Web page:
Bulgakov Battles Censorship In an All-Too-Relevant Tale

Censorship has been stifling artistic freedom for centuries. Currently, the radio is strictly monitored with strategically inserted pauses, and the reverberations of that Janet Jackson Super Bowl fiasco still affect television (editing the Rolling Stones, that’s just fucked up). At present, “Molière: A Cabal of Hypocrites,” a play about the strict control of theater productions in the 17th century, seems quite fitting. In his work, Mikhail Bulgakov, whose own career was ruined by authorities who didn’t appreciate his critical stance against the Soviet system, focuses on Molière’s ill-fated life and the restrictions put on his comedy “Tartuffe.”

Courtesy of UCSD Theatre and Dance Department
King of Kings: Mikhail Bulgakov’s “Molière: A Cabal of Hypocrites” traces the French playwright’s battle with censors — a topic the Russian author, writing under Soviet scrutiny, knew intimately. Teri Reeves (left) plays King Louis XIV.

Bulgakov’s play captures the series of happy instances and unfortunate calamities of Molière’s life, and uncovers the detrimental role of bigoted critics, particularly the Bishop of Autun, who objected to Molière’s depiction of a religious hypocrite in “Tartuffe.” Although Molière’s life was anything but peachy, Bulgakov finds humor primarily by using commedia dell’arte stock situations and characters. Samuel Stricklen puts his proficiently timed wit to good use as the hilarious Barthèlemy and Bouton, an actor in Molière’s troupe and the playwright’s henchman, respectively, who assumes the traits of a typical, well-versed commedia clown.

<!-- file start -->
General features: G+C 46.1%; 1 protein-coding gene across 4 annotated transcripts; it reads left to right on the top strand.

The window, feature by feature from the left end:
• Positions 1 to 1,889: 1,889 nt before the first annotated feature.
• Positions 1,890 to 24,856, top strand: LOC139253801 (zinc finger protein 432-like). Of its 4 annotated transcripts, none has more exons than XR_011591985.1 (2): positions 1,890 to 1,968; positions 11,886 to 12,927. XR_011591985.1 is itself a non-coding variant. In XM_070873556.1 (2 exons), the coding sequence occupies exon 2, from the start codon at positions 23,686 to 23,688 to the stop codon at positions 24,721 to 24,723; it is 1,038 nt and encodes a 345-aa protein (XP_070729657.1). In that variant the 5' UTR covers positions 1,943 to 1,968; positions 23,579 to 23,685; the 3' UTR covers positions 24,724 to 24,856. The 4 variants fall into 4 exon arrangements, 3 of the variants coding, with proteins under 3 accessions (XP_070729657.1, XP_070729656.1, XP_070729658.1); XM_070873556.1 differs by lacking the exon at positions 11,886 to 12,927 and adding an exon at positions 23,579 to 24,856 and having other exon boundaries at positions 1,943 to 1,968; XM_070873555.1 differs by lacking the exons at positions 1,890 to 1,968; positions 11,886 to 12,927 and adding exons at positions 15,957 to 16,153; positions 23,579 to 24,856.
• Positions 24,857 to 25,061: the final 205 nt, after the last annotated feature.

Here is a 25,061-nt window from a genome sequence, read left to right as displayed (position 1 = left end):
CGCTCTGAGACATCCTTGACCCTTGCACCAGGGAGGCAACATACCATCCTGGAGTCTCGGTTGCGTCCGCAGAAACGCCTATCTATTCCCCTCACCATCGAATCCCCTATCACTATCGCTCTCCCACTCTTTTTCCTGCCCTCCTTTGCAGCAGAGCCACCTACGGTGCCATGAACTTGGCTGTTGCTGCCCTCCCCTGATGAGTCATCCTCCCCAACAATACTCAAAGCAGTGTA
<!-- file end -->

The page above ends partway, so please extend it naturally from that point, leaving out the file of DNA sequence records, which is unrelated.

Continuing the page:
Under Barbra Berlovitz’s direction, the play retains a steady, engaging pace. The grand floor, columns, winding staircase and shifting movable furniture effectively represent both the king’s grand court and the actor’s backstage area. Lighting is used efficiently to supply ominous shadows. During the confession scene, in which the Archbishop Charron (Rufio Lerma) tries to get information from Molière’s former mistress Madeleine Bejart (Amy Ellenberger), the use of sharp, dark-to-light contrast and candles is particularly potent.

The cast deftly portrays their characters. Mark Smith is terrific as Molière; his transformation from a radiant, celebrated optimist to a miserable, disillusioned, ailing has-been is genuinely touching. Teri Reeves is perfectly domineering as King Louis XIV, bringing to the role both authority and an innate sense of merit. As Moirron, Walter Belenky suitably changes from a flirtatious, pompous provocateur to an insignificant wretch; Lerma menacingly channels Charron’s wily ways and his unholy desire for revenge against Molière; and Jennifer Chang, as the Honest Cobbler and King’s jester, works as the compassionate voice of reason, finding just the right level of non-syrupy sincerity.

“Molière: A Cabal of Hypocrites” is a tragicomedy that is at times moving and at other times quite humorous. It has an eclectic cast of characters: a king, an ass-kisser, a jester, a clown, a swordsman, a cult of clergymen and a troupe of actors. But above all, it provides an interesting (though disturbing) look at how easily artists’ reputations can be destroyed when they veer too far away from familiar standards.

“Molière: A Cabal of Hypocrites” will play at the Mandell Weiss Forum from Feb. 23 to Feb. 25 at 8 p.m. with a matinee showing at 2 p.m. on Feb. 25. For tickets or additional information, contact the box office at (858) 534-4574.